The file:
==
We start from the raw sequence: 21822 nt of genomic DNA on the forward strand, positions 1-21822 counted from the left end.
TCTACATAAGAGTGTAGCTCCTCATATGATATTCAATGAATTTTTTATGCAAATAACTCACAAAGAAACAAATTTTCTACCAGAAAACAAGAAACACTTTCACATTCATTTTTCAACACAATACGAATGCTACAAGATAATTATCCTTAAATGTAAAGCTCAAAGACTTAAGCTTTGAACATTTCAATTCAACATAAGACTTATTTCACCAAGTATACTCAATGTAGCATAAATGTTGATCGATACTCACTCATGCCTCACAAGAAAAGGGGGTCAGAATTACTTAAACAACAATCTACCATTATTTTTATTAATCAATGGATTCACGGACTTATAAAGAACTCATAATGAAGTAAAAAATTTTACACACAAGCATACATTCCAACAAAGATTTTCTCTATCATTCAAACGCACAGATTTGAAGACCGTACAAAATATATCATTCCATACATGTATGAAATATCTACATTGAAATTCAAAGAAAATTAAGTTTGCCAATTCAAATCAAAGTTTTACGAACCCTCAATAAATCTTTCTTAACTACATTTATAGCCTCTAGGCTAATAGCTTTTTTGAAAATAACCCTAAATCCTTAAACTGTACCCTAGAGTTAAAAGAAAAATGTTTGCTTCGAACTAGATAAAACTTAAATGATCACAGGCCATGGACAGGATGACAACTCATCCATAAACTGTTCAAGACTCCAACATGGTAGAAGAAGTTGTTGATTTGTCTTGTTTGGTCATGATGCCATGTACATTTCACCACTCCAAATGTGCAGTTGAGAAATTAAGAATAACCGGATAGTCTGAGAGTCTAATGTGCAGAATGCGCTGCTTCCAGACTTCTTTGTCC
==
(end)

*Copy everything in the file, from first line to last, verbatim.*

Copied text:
We start from the raw sequence: 21822 nt of genomic DNA on the forward strand, positions 1-21822 counted from the left end.
TCTACATAAGAGTGTAGCTCCTCATATGATATTCAATGAATTTTTTATGCAAATAACTCACAAAGAAACAAATTTTCTACCAGAAAACAAGAAACACTTTCACATTCATTTTTCAACACAATACGAATGCTACAAGATAATTATCCTTAAATGTAAAGCTCAAAGACTTAAGCTTTGAACATTTCAATTCAACATAAGACTTATTTCACCAAGTATACTCAATGTAGCATAAATGTTGATCGATACTCACTCATGCCTCACAAGAAAAGGGGGTCAGAATTACTTAAACAACAATCTACCATTATTTTTATTAATCAATGGATTCACGGACTTATAAAGAACTCATAATGAAGTAAAAAATTTTACACACAAGCATACATTCCAACAAAGATTTTCTCTATCATTCAAACGCACAGATTTGAAGACCGTACAAAATATATCATTCCATACATGTATGAAATATCTACATTGAAATTCAAAGAAAATTAAGTTTGCCAATTCAAATCAAAGTTTTACGAACCCTCAATAAATCTTTCTTAACTACATTTATAGCCTCTAGGCTAATAGCTTTTTTGAAAATAACCCTAAATCCTTAAACTGTACCCTAGAGTTAAAAGAAAAATGTTTGCTTCGAACTAGATAAAACTTAAATGATCACAGGCCATGGACAGGATGACAACTCATCCATAAACTGTTCAAGACTCCAACATGGTAGAAGAAGTTGTTGATTTGTCTTGTTTGGTCATGATGCCATGTACATTTCACCACTCCAAATGTGCAGTTGAGAAATTAAGAATAACCGGATAGTCTGAGAGTCTAATGTGCAGAATGCGCTGCTTCCAGACTTCTTTGTCC